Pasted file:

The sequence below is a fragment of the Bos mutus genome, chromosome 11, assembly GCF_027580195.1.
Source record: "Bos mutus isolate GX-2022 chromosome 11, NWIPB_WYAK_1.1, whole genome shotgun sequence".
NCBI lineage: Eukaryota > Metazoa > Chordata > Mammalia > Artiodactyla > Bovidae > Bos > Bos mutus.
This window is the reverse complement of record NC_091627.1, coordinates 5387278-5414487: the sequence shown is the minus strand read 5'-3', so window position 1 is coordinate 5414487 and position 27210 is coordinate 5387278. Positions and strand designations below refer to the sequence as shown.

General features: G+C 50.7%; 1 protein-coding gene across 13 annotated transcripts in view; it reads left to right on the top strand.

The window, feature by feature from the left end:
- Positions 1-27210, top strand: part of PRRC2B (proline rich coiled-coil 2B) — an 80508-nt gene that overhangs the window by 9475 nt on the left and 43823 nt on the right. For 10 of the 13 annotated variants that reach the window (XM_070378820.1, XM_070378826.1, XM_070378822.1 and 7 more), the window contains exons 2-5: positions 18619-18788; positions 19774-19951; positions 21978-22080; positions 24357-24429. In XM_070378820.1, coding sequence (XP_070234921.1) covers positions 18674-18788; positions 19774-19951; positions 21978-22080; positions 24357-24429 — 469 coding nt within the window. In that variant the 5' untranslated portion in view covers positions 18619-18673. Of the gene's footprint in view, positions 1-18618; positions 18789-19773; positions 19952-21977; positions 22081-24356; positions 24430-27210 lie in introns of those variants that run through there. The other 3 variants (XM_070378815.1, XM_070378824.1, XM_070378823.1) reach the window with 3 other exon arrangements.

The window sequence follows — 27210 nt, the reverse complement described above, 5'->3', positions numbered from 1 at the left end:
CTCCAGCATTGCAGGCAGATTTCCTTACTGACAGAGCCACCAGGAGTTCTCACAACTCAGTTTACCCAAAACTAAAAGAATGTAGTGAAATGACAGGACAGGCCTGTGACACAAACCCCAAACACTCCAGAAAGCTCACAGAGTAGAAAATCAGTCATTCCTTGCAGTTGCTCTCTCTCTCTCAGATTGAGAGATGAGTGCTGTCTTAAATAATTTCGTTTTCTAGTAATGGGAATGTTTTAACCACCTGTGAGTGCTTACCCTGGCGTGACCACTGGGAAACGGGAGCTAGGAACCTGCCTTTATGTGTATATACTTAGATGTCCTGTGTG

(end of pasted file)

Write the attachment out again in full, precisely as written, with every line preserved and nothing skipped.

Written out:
The sequence below is a fragment of the Bos mutus genome, chromosome 11, assembly GCF_027580195.1.
Source record: "Bos mutus isolate GX-2022 chromosome 11, NWIPB_WYAK_1.1, whole genome shotgun sequence".
NCBI lineage: Eukaryota > Metazoa > Chordata > Mammalia > Artiodactyla > Bovidae > Bos > Bos mutus.
This window is the reverse complement of record NC_091627.1, coordinates 5387278-5414487: the sequence shown is the minus strand read 5'-3', so window position 1 is coordinate 5414487 and position 27210 is coordinate 5387278. Positions and strand designations below refer to the sequence as shown.

General features: G+C 50.7%; 1 protein-coding gene across 13 annotated transcripts in view; it reads left to right on the top strand.

The window, feature by feature from the left end:
- Positions 1-27210, top strand: part of PRRC2B (proline rich coiled-coil 2B) — an 80508-nt gene that overhangs the window by 9475 nt on the left and 43823 nt on the right. For 10 of the 13 annotated variants that reach the window (XM_070378820.1, XM_070378826.1, XM_070378822.1 and 7 more), the window contains exons 2-5: positions 18619-18788; positions 19774-19951; positions 21978-22080; positions 24357-24429. In XM_070378820.1, coding sequence (XP_070234921.1) covers positions 18674-18788; positions 19774-19951; positions 21978-22080; positions 24357-24429 — 469 coding nt within the window. In that variant the 5' untranslated portion in view covers positions 18619-18673. Of the gene's footprint in view, positions 1-18618; positions 18789-19773; positions 19952-21977; positions 22081-24356; positions 24430-27210 lie in introns of those variants that run through there. The other 3 variants (XM_070378815.1, XM_070378824.1, XM_070378823.1) reach the window with 3 other exon arrangements.

The window sequence follows — 27210 nt, the reverse complement described above, 5'->3', positions numbered from 1 at the left end:
CTCCAGCATTGCAGGCAGATTTCCTTACTGACAGAGCCACCAGGAGTTCTCACAACTCAGTTTACCCAAAACTAAAAGAATGTAGTGAAATGACAGGACAGGCCTGTGACACAAACCCCAAACACTCCAGAAAGCTCACAGAGTAGAAAATCAGTCATTCCTTGCAGTTGCTCTCTCTCTCTCAGATTGAGAGATGAGTGCTGTCTTAAATAATTTCGTTTTCTAGTAATGGGAATGTTTTAACCACCTGTGAGTGCTTACCCTGGCGTGACCACTGGGAAACGGGAGCTAGGAACCTGCCTTTATGTGTATATACTTAGATGTCCTGTGTG